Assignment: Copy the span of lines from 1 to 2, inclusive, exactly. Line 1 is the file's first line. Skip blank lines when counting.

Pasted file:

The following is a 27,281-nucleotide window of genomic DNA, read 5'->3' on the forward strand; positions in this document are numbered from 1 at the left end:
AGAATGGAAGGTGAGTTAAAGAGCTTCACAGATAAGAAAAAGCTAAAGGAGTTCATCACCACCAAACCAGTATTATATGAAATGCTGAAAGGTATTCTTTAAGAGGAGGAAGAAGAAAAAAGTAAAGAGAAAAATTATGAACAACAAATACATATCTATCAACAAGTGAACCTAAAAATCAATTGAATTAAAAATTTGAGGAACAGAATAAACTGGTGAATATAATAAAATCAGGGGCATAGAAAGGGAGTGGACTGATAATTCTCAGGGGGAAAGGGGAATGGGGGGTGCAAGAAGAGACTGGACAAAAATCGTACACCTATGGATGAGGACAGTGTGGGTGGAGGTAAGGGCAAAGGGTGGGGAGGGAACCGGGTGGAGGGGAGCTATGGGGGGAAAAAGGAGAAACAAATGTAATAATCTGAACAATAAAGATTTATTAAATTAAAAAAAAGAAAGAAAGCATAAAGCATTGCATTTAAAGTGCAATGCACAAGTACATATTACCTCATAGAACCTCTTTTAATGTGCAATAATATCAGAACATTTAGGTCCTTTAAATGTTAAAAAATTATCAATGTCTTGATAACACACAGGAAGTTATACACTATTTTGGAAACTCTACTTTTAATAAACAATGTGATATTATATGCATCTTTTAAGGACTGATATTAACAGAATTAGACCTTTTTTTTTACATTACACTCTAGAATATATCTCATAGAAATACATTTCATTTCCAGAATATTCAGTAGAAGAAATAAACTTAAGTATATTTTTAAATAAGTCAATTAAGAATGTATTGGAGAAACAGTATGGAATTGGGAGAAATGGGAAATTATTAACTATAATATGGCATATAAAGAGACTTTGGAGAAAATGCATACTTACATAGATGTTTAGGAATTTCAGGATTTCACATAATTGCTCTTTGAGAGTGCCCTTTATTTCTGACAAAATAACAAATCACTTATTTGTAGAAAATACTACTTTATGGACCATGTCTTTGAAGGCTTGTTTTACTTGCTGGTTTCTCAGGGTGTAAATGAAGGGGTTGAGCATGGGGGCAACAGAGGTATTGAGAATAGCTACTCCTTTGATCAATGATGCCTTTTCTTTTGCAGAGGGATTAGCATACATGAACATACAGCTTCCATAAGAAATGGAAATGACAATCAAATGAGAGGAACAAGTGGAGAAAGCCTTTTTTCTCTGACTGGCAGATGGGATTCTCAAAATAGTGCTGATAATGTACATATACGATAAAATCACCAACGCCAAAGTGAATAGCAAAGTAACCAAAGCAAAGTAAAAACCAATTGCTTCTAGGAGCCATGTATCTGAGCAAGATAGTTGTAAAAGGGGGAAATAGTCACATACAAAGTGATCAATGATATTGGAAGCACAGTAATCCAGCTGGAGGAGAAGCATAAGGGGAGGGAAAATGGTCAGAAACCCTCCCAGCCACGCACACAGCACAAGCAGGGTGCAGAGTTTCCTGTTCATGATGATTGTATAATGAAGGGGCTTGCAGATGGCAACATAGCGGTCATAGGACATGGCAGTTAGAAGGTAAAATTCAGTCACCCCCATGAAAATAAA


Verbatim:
The following is a 27,281-nucleotide window of genomic DNA, read 5'->3' on the forward strand; positions in this document are numbered from 1 at the left end:
AGAATGGAAGGTGAGTTAAAGAGCTTCACAGATAAGAAAAAGCTAAAGGAGTTCATCACCACCAAACCAGTATTATATGAAATGCTGAAAGGTATTCTTTAAGAGGAGGAAGAAGAAAAAAGTAAAGAGAAAAATTATGAACAACAAATACATATCTATCAACAAGTGAACCTAAAAATCAATTGAATTAAAAATTTGAGGAACAGAATAAACTGGTGAATATAATAAAATCAGGGGCATAGAAAGGGAGTGGACTGATAATTCTCAGGGGGAAAGGGGAATGGGGGGTGCAAGAAGAGACTGGACAAAAATCGTACACCTATGGATGAGGACAGTGTGGGTGGAGGTAAGGGCAAAGGGTGGGGAGGGAACCGGGTGGAGGGGAGCTATGGGGGGAAAAAGGAGAAACAAATGTAATAATCTGAACAATAAAGATTTATTAAATTAAAAAAAAGAAAGAAAGCATAAAGCATTGCATTTAAAGTGCAATGCACAAGTACATATTACCTCATAGAACCTCTTTTAATGTGCAATAATATCAGAACATTTAGGTCCTTTAAATGTTAAAAAATTATCAATGTCTTGATAACACACAGGAAGTTATACACTATTTTGGAAACTCTACTTTTAATAAACAATGTGATATTATATGCATCTTTTAAGGACTGATATTAACAGAATTAGACCTTTTTTTTTACATTACACTCTAGAATATATCTCATAGAAATACATTTCATTTCCAGAATATTCAGTAGAAGAAATAAACTTAAGTATATTTTTAAATAAGTCAATTAAGAATGTATTGGAGAAACAGTATGGAATTGGGAGAAATGGGAAATTATTAACTATAATATGGCATATAAAGAGACTTTGGAGAAAATGCATACTTACATAGATGTTTAGGAATTTCAGGATTTCACATAATTGCTCTTTGAGAGTGCCCTTTATTTCTGACAAAATAACAAATCACTTATTTGTAGAAAATACTACTTTATGGACCATGTCTTTGAAGGCTTGTTTTACTTGCTGGTTTCTCAGGGTGTAAATGAAGGGGTTGAGCATGGGGGCAACAGAGGTATTGAGAATAGCTACTCCTTTGATCAATGATGCCTTTTCTTTTGCAGAGGGATTAGCATACATGAACATACAGCTTCCATAAGAAATGGAAATGACAATCAAATGAGAGGAACAAGTGGAGAAAGCCTTTTTTCTCTGACTGGCAGATGGGATTCTCAAAATAGTGCTGATAATGTACATATACGATAAAATCACCAACGCCAAAGTGAATAGCAAAGTAACCAAAGCAAAGTAAAAACCAATTGCTTCTAGGAGCCATGTATCTGAGCAAGATAGTTGTAAAAGGGGGAAATAGTCACATACAAAGTGATCAATGATATTGGAAGCACAGTAATCCAGCTGGAGGAGAAGCATAAGGGGAGGGAAAATGGTCAGAAACCCTCCCAGCCACGCACACAGCACAAGCAGGGTGCAGAGTTTCCTGTTCATGATGATTGTATAATGAAGGGGCTTGCAGATGGCAACATAGCGGTCATAGGACATGGCAGTTAGAAGGTAAAATTCAGTCACCCCCATGAAAATAAA